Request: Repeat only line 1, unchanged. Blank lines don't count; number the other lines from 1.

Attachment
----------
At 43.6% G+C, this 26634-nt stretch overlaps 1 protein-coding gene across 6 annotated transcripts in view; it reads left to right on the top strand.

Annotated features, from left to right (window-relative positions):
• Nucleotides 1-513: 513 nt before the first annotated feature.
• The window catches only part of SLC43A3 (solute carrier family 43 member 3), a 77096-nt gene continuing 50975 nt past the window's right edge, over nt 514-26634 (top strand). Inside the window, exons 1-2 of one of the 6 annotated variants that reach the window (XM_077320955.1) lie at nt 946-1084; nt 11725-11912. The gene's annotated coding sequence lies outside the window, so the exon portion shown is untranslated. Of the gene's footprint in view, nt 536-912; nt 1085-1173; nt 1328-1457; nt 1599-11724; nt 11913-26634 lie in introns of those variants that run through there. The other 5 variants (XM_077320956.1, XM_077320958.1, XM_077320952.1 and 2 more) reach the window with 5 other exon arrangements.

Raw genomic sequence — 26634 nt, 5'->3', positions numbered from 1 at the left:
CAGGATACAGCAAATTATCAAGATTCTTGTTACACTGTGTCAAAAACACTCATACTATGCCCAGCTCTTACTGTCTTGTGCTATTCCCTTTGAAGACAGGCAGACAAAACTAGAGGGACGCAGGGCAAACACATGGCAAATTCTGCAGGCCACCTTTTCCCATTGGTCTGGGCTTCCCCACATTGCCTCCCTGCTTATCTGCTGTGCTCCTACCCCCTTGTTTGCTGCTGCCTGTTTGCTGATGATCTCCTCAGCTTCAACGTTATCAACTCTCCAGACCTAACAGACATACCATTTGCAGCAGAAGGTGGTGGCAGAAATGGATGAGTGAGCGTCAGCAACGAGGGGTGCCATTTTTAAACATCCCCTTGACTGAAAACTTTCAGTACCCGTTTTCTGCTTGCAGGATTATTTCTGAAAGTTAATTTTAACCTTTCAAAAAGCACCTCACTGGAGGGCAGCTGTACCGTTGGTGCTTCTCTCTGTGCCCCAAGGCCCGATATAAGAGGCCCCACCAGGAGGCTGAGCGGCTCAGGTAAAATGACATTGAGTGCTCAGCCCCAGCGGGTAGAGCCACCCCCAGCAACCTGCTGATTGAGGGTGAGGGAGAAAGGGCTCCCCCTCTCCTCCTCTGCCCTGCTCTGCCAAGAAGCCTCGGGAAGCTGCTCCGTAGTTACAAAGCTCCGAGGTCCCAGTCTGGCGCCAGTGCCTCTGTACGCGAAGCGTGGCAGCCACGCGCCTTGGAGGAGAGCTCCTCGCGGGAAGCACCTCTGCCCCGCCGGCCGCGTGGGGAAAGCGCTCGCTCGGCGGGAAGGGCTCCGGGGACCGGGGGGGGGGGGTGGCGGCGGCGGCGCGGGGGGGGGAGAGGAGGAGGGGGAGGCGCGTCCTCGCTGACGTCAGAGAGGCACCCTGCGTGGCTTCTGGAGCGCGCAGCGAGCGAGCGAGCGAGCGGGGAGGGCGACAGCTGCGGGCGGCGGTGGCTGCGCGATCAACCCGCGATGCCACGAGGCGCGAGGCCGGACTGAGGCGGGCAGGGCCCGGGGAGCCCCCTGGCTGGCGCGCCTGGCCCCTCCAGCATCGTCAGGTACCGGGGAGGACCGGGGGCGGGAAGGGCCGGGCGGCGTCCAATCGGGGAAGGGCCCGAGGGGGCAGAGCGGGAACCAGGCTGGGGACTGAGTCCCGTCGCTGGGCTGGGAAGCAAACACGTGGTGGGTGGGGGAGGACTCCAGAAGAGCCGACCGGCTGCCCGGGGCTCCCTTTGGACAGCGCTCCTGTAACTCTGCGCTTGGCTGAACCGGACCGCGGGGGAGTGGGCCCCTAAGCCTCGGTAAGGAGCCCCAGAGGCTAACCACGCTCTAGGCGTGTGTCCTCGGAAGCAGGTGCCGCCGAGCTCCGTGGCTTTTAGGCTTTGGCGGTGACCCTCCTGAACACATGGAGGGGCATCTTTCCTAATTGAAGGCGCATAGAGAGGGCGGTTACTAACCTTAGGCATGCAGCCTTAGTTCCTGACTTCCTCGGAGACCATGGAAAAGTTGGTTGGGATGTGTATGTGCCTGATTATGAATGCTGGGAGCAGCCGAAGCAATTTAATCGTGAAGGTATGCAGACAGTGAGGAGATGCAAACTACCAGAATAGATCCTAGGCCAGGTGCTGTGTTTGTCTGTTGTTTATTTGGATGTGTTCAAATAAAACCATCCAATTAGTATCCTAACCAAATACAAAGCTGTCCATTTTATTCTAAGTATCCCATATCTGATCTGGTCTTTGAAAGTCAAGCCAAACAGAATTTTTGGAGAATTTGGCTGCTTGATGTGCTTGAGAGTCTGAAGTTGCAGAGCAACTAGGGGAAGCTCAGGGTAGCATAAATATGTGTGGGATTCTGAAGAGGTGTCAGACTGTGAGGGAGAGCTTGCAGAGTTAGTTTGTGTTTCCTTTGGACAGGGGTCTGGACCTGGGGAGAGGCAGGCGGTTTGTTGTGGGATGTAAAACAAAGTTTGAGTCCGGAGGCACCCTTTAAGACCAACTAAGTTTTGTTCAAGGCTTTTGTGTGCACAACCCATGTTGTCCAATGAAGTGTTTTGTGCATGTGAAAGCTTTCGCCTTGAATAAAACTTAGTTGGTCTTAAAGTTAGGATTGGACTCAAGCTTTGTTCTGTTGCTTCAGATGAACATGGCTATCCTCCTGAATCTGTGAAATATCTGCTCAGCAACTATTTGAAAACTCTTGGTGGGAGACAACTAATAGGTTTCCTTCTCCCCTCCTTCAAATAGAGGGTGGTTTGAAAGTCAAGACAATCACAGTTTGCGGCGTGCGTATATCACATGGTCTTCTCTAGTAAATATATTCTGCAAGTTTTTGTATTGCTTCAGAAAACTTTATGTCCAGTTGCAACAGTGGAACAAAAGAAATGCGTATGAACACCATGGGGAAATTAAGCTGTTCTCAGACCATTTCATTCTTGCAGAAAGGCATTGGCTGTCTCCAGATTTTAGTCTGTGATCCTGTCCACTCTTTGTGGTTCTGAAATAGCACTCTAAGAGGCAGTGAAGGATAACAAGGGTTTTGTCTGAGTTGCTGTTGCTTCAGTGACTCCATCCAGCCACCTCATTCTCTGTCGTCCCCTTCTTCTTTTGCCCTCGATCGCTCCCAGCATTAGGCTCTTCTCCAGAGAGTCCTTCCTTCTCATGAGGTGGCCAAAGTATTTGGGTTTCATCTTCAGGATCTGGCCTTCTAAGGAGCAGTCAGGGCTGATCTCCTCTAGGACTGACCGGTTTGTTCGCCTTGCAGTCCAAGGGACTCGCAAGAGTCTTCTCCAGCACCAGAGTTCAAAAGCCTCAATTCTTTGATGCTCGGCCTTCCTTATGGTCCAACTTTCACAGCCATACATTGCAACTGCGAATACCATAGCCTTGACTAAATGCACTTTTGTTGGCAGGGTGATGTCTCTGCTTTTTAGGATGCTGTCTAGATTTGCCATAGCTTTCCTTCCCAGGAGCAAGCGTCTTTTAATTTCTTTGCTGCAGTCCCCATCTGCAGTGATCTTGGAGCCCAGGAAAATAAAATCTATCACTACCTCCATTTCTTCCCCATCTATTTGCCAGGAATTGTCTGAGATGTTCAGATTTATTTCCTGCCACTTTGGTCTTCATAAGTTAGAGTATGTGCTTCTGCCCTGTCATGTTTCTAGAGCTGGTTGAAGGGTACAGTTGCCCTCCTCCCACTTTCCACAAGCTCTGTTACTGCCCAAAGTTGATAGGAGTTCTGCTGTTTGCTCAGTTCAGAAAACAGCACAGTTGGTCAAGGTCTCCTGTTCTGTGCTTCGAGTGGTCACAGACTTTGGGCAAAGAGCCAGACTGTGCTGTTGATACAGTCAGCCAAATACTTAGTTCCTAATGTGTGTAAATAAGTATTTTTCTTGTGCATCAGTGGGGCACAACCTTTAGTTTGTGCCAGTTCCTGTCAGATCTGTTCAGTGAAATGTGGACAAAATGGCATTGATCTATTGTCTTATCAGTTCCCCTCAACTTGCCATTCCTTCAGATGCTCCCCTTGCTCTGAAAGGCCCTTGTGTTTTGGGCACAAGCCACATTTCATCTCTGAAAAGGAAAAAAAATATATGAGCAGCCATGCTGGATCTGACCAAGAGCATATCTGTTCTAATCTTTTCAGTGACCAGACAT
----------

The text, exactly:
At 43.6% G+C, this 26634-nt stretch overlaps 1 protein-coding gene across 6 annotated transcripts in view; it reads left to right on the top strand.